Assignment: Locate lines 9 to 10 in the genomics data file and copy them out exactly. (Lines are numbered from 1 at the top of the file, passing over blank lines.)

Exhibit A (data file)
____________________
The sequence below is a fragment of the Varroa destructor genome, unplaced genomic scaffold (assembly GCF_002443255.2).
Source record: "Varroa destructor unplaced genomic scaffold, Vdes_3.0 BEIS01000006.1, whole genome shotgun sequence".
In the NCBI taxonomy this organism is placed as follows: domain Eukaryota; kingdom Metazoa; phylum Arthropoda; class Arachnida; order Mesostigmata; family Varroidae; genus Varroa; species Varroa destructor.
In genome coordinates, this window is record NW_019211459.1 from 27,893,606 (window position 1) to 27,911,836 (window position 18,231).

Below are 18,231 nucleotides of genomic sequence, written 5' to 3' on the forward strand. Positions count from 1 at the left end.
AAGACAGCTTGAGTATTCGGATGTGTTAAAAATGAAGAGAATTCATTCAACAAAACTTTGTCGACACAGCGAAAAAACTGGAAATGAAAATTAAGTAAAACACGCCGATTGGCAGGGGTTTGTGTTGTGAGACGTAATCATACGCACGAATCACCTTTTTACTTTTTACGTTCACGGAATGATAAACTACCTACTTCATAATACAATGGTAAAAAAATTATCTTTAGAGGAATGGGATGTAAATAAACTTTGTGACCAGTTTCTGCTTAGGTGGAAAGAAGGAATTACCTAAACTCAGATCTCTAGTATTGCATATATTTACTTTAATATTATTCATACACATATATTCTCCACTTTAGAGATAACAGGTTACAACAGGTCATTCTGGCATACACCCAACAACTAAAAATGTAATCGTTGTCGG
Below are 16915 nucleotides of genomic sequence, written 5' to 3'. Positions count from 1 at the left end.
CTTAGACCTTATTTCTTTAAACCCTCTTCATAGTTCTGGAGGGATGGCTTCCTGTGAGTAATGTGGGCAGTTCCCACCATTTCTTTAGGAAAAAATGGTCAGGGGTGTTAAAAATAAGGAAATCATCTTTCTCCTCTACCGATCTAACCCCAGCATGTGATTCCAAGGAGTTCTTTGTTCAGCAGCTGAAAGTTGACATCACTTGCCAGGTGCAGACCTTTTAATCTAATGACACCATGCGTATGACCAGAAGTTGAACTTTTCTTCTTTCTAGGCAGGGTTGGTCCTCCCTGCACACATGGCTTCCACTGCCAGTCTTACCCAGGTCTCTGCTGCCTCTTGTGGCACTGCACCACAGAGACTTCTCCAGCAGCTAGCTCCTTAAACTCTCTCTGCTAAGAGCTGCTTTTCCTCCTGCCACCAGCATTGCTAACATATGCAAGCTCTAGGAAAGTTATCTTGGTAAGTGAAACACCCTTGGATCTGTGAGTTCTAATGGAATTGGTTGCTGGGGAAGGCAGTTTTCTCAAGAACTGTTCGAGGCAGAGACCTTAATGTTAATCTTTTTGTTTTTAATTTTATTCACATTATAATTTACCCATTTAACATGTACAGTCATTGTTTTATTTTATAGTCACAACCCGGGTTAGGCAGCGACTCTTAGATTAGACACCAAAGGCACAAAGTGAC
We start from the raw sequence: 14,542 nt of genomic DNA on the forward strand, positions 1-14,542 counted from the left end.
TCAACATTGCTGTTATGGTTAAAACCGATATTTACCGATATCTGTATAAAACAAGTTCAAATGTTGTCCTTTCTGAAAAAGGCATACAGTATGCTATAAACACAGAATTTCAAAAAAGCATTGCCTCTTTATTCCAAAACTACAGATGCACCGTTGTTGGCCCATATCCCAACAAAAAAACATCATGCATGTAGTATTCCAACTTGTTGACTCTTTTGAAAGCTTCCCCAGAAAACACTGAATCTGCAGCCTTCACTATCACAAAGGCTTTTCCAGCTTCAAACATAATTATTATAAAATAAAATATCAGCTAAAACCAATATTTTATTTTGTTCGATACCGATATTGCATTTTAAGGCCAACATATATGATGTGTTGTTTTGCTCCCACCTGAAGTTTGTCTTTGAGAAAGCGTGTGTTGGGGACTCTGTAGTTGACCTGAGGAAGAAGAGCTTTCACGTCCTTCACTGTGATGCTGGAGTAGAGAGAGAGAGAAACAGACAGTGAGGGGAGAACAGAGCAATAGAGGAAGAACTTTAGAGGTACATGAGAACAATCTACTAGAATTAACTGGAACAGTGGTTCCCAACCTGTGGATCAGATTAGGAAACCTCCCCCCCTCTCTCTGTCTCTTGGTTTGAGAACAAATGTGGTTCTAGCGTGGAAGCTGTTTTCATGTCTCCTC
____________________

We start from the raw sequence: 14,542 nt of genomic DNA on the forward strand, positions 1-14,542 counted from the left end.
TCAACATTGCTGTTATGGTTAAAACCGATATTTACCGATATCTGTATAAAACAAGTTCAAATGTTGTCCTTTCTGAAAAAGGCATACAGTATGCTATAAACACAGAATTTCAAAAAAGCATTGCCTCTTTATTCCAAAACTACAGATGCACCGTTGTTGGCCCATATCCCAACAAAAAAACATCATGCATGTAGTATTCCAACTTGTTGACTCTTTTGAAAGCTTCCCCAGAAAACACTGAATCTGCAGCCTTCACTATCACAAAGGCTTTTCCAGCTTCAAACATAATTATTATAAAATAAAATATCAGCTAAAACCAATATTTTATTTTGTTCGATACCGATATTGCATTTTAAGGCCAACATATATGATGTGTTGTTTTGCTCCCACCTGAAGTTTGTCTTTGAGAAAGCGTGTGTTGGGGACTCTGTAGTTGACCTGAGGAAGAAGAGCTTTCACGTCCTTCACTGTGATGCTGGAGTAGAGAGAGAGAGAAACAGACAGTGAGGGGAGAACAGAGCAATAGAGGAAGAACTTTAGAGGTACATGAGAACAATCTACTAGAATTAACTGGAACAGTGGTTCCCAACCTGTGGATCAGATTAGGAAACCTCCCCCCCTCTCTCTGTCTCTTGGTTTGAGAACAAATGTGGTTCTAGCGTGGAAGCTGTTTTCATGTCTCCTC